Quote by pervect There is really not much need for calculation, *if* you measure the pressure in the reference frame of the box itself. In that case, the pressure will not be affected by the velocity of the box. (This should be obvious from the fact that velocity is relative and not absolute). The box does not contract in its own frame, and the pressure in its own frame does not increase. In fact, the box cannot tell if it is moving or not. If this is not obvious, it might be helpful to watch, for example http://www.onestick.com/relativity/ And note that Al cannot tell if his train is moving, or if he is moving. Measuring the pressure in some other frame is possible, but would require a detailed discussion of the stress-energy tensor. For introductory pedagogical purposes, I think the simpler treatment is all that is necessary.
You are right , of course.It is still nice to have a formal proof, especially in the context of the question by OP. While the kinetic energy of the gas is frame dependent, its pressure is not (it is a constant in all frames).

Blog Entries: 6
 Quote by 1effect You are right , of course.It is still nice to have a formal proof, especially in the context of the question by OP. While the kinetic energy of the gas is frame dependent, its pressure is not (it is a constant in all frames).
Yes, the proof is interesting and along the way demonstates that tranverse force is reduced by gamma (which is sometimes questioned) and that tranverse mass is increased by gamma. If we analyse the pressure on the sides of the box we find that force parallel to the motion of the box is invarient and that longitudinal inertial mass behaves as if it has increased by gamma^3. The concept of different tranverse and longitudinal inertial masses for the same object is unpleasant and this is usually wrapped up in a momentum term.

On the subject of kinetic energy of the gas (that both the OP and 1effect alluded to) it is interesting to look at the classical gas law PV/T = P'V'/T'. In the frame moving wrt the box, the box has contracted in volume (V) by gamma but the pressure (P) is unchanged. If the classic gas law holds in the relativistic context then the temperature (T) must have cooled by a factor of gamma. Temperature is classically related to average kinetic energy of the gas particles. This implies a loss of energy. However it is not too surprising if we compare it to a flywheel that is moving with relativistic speed wrt to us. The flywheel has to slow down by a factor of gamma (it is after all a simple form of clock) so the flywheel's angular kinetic energy must have reduced from our point of view. On the other hand the kinetic energy of the box or flywheel due to its linear motion relative to us has increased. Presumably if we factor in the energy used to accelerate the box (or flywheel) and the momentum of particles ejected by a rocket used to accelerate the box, then the overall energy and momentum of the two reference frames is conserved.

[EDIT] Perhaps I should add that to an observer in the reference frame of the box, would of course not detect any change in volume, pressure or temperature of the gas.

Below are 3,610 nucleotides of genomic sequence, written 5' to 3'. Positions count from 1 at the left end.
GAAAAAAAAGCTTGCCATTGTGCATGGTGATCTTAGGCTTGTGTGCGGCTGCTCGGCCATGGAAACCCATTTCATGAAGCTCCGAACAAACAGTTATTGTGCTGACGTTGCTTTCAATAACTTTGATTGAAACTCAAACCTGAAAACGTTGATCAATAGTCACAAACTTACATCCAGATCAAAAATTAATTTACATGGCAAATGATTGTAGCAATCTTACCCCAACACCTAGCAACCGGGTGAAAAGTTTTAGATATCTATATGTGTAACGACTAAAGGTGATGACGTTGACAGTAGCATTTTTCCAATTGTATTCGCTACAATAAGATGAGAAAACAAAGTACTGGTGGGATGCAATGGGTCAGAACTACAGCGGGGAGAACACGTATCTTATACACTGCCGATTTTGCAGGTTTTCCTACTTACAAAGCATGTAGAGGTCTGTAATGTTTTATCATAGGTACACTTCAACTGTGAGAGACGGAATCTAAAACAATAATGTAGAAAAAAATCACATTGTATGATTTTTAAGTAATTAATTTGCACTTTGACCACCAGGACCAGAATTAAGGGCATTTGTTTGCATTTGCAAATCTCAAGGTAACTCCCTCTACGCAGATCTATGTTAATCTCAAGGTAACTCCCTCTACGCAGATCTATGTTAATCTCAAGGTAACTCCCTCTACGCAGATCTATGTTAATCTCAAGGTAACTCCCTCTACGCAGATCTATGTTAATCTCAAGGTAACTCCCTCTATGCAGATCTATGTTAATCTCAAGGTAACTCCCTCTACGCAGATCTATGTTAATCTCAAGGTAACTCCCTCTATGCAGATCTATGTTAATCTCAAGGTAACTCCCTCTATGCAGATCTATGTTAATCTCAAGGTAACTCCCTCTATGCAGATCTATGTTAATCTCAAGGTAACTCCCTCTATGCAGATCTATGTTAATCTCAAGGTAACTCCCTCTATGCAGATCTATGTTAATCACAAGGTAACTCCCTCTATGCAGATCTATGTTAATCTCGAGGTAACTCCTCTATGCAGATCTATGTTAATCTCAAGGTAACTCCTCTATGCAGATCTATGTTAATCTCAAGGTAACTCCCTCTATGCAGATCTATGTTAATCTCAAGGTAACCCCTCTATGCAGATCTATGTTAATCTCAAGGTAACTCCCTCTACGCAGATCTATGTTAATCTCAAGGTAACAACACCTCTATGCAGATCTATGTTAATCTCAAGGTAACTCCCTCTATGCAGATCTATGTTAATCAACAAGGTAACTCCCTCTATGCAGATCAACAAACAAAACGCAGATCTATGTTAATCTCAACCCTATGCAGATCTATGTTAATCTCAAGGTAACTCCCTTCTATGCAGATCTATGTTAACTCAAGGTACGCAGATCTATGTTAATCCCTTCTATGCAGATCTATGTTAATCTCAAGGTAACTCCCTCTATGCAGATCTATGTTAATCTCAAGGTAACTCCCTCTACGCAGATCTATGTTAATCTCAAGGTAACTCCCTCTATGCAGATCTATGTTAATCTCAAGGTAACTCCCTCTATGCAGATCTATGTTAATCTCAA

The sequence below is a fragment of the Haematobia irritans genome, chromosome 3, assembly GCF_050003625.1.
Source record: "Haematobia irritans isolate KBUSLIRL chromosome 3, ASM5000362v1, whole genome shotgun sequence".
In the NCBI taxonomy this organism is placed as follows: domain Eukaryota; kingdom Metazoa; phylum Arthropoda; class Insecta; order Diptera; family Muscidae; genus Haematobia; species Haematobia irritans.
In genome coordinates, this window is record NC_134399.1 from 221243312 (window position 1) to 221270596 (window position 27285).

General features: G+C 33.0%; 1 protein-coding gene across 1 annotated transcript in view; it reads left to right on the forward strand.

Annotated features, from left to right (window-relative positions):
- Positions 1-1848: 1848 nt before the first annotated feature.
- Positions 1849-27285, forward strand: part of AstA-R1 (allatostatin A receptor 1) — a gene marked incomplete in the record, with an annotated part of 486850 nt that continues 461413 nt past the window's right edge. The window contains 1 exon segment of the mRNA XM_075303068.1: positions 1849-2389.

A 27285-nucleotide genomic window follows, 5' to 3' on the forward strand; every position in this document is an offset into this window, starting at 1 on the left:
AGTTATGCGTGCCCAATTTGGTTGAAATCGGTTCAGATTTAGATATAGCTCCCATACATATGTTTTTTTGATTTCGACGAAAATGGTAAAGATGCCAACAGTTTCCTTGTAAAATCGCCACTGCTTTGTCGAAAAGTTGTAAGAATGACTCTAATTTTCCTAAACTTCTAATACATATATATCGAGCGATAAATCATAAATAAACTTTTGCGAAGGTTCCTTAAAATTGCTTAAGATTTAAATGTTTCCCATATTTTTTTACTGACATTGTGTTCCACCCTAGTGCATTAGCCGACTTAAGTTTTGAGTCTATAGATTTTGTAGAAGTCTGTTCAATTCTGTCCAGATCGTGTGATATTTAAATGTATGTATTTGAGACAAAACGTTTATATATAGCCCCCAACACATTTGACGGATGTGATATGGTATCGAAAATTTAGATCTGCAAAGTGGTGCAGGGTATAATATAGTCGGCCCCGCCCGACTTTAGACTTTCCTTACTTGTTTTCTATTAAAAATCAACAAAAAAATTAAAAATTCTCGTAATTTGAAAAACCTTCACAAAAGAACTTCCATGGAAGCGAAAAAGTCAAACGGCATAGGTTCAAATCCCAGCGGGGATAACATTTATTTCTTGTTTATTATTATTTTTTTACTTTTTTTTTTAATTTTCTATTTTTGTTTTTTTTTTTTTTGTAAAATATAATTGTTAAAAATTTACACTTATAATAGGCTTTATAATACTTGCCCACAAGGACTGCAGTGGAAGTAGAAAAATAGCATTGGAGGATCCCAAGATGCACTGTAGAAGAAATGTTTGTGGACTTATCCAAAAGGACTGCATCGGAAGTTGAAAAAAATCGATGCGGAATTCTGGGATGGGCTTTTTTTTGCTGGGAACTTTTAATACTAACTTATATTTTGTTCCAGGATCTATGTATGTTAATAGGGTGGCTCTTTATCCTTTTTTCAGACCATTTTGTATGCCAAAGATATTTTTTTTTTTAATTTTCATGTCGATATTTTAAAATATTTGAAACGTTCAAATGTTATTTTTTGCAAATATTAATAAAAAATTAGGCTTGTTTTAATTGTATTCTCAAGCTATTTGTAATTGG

In the lab-frame (moving wrt the box), the Lorentz contraction is real and inevitable: the faster the box goes, the shorter it gets. But this shorting does Not come for free.The box is filled with gas, and if we shorten the box we reduce the volume occupied by the gas. This compression is resisted by pressure, and the energy required to compress the gas has to come from somewhere. It can only come from the energy exerted by the applied force. This means the force has to be larger (for the same increase in speed) that it would be in Newtonian mechanics, and this in turn means that the box has a higher inertia, by an amount proportional to the pressure in the box

 Quote by Xeinstein In the lab-frame (moving wrt the box), the Lorentz contraction is real and inevitable: the faster the box goes, the shorter it gets. But this shorting does Not come for free.The box is filled with gas, and if we shorten the box we reduce the volume occupied by the gas.
Correct, both kev and I have shown you this , mathematically.

 This compression is resisted by pressure, and the energy required to compress the gas has to come from somewhere. It can only come from the energy exerted by the applied force. This means the force has to be larger (for the same increase in speed) that it would be in Newtonian mechanics,
Incorrect: both kev and I have shown you that the speed of the gas molecules decreases. See w'=w/gamma.
This results into F'=F/gamma and that results, in turn, into:

Pr'=Pr

Please review the mathematics posted by kev and I, they both show where you are going wrong in your reasoning.

Mentor
 Quote by Xeinstein This compression is resisted by pressure, and the energy required to compress the gas has to come from somewhere.

What about a solid rod of steel? Even fairly small changes in length (strain) of a steel bar result in enormous changes in pressure (stress) within the bar. At relativistic speeds the stress and strain would be far beyond the failure point of the steel.

Since you cannot have something failing in one frame and being unstressed in another frame then you must come to the conclusion that Lorentz-contraction does not cause material stress (pressure) in general.

 Quote by pervect Measuring the pressure in some other frame is possible, but would require a detailed discussion of the stress-energy tensor.

Just to take this discussion on a more interesting tack: how would you use the stress-energy tensor in order to do the calculations for a steel rod. I'd love to see the equations.